The freelance lifestyle offers a world of benefits. When you work for yourself, you get to call the shots rather than answer to a boss all the time, and you often get the ability to work from home or during the hours that are most convenient for you. Still, there's something to be said about working in an office and having colleagues to rely on and commiserate with day in and day out. Here are the top five things about office life today's freelancers miss the most, according to data from Porch.

1. That steady income

A reliable paycheck is more a function of being a salaried employee than working in an actual office, but it's an understandable thing to miss. An estimated 75.2% of freelancers still long for the days when they could sit back and wait for their pay to come in on a preset schedule.

If that lack of stability is getting you down, try building long-term relationships with a handful of clients who are likely to have ongoing work for you. Many freelancers operate on a project-by-project basis and don't always take the time to cultivate relationships, but if you focus on the latter, you might find a client who's willing to enter into a contract that guarantees a steadier workflow.

Woman on phone at laptop.

IMAGE SOURCE: GETTY IMAGES.

2. Having coworkers around

Missing the camaraderie of colleagues is something that impacts 49.9% of freelancers. That's why it pays to join a local professionals' network, even if it consists of self-employed individuals from different fields. Many of these groups hold regular meetups and events that allow you to connect with folks in a similar situation, thereby eliminating some of the feelings of isolation many freelancers experience.

3. Feeling connected to colleagues

It's hard to feel a connection to others when you work independently. A good 43.9% of freelancers miss that connection to their former colleagues, but if you learn of other freelancers who work for the same clients you do, try getting to know them through channels like email, phone, or instant messaging. For example, if you do IT work remotely for a certain company and you know of someone else who does freelance marketing for that same firm, you can create your own little network that gives you the connection you're missing.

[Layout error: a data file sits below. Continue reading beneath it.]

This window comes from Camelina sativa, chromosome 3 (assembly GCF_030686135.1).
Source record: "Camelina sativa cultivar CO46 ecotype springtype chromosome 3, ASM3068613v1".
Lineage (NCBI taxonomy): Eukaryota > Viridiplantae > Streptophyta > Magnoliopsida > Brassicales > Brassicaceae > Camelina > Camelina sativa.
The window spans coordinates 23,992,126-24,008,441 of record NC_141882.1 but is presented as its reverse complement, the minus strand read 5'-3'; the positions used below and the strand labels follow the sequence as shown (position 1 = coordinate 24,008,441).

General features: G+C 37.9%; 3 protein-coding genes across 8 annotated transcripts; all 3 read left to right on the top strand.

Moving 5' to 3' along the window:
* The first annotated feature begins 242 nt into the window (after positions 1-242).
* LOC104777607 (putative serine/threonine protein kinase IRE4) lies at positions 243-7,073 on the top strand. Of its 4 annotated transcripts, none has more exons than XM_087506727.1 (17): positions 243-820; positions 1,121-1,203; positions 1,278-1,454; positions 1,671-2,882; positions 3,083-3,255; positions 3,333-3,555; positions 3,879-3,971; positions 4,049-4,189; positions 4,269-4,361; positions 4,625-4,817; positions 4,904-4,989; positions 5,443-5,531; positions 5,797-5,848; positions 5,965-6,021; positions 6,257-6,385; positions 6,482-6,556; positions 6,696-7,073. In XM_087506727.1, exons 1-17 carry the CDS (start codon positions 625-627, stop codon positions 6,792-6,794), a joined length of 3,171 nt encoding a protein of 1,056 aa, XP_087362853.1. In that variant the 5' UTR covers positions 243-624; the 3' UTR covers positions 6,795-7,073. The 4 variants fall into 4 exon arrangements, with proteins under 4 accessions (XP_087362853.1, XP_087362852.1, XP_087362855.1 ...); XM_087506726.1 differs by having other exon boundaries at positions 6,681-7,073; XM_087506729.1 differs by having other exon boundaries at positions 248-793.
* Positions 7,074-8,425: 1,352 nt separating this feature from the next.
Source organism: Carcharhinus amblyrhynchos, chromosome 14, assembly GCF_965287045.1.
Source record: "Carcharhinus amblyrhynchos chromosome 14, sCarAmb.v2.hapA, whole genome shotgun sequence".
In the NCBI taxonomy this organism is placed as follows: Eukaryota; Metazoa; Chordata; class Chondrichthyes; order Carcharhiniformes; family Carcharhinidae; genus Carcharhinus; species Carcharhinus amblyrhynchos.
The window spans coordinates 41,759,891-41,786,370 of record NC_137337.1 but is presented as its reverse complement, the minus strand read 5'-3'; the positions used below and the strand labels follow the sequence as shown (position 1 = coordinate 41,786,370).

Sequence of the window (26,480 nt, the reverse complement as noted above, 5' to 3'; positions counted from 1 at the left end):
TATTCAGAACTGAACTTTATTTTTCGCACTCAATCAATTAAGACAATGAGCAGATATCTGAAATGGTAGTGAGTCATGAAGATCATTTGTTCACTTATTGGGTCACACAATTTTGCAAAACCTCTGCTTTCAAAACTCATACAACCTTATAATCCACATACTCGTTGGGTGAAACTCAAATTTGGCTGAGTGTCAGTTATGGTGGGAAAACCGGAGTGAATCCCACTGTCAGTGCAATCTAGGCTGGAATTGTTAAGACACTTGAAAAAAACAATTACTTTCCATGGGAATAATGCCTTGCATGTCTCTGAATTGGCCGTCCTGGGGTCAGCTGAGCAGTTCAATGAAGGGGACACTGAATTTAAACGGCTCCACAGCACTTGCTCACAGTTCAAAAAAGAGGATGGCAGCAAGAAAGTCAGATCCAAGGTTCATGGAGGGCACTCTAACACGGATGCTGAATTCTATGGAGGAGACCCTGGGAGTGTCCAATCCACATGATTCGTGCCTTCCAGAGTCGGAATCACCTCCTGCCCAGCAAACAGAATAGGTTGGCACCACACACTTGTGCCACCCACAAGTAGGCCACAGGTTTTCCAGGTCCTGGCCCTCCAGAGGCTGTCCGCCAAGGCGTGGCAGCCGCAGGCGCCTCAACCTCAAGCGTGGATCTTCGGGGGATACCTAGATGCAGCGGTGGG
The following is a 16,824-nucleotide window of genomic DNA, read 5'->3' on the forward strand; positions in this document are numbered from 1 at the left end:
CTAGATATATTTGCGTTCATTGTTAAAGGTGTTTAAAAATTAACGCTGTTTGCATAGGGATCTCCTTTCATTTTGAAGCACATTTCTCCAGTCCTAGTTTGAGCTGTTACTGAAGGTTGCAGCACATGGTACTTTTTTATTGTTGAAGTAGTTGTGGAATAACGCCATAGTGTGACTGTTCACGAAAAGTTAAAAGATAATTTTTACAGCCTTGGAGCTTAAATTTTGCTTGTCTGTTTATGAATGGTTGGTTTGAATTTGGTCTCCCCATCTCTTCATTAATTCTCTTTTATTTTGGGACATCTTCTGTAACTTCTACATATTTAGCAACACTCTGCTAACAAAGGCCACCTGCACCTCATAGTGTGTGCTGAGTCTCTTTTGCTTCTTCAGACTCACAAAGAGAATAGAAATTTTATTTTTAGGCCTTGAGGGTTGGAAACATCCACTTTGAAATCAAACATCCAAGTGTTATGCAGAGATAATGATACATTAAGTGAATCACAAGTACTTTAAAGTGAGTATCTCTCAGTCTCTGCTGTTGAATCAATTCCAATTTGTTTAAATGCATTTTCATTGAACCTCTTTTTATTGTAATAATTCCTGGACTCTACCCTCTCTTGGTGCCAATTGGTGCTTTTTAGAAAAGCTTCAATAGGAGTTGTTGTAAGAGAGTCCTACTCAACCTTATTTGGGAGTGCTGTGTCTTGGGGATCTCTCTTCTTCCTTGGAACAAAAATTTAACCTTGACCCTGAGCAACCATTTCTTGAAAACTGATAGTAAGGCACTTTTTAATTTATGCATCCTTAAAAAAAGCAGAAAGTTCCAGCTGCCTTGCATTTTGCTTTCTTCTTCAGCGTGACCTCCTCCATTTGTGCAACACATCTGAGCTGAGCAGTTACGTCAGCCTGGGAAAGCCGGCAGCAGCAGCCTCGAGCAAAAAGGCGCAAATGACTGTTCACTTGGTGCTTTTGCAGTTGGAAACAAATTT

4. Being part of a team

It's difficult to feel like you're part of a team when you work solo, and 29.4% of freelancers miss that aspect of working in an office. But one thing you can do is seek out projects that allow you to collaborate with other freelancers. For example, if you're a writer tasked with developing content for a company's website, ask that client if it needs a web designer and marketer as well. If it does, find those people through your freelance network, and voila -- you're part of a team once again.

5. Company events

When you're a freelancer who works remotely, you don't tend to get invites to company holiday parties or annual picnics. An estimated 19.5% of freelancers miss those company events, but if you're willing to travel to them, don't be shy about asking to attend. Granted, you can't make that request for every client for whom you do a one-off project, but if there's a firm you've been working closely with for months, you might mention that you'd love to come in for its summer barbecue, where you can match some names to faces and get to know the folks who run the show.

As a freelancer, it's natural to miss some aspects of working in an office. But if you find yourself getting down, focus on the things you most likely don't miss, like that lengthy commute or cramped communal fridge that your lunch barely used to fit in. And remember, there's a reason you became a freelancer in the first place. Concentrate on that, and any negative feelings about your current setup are bound to dissipate rather quickly.

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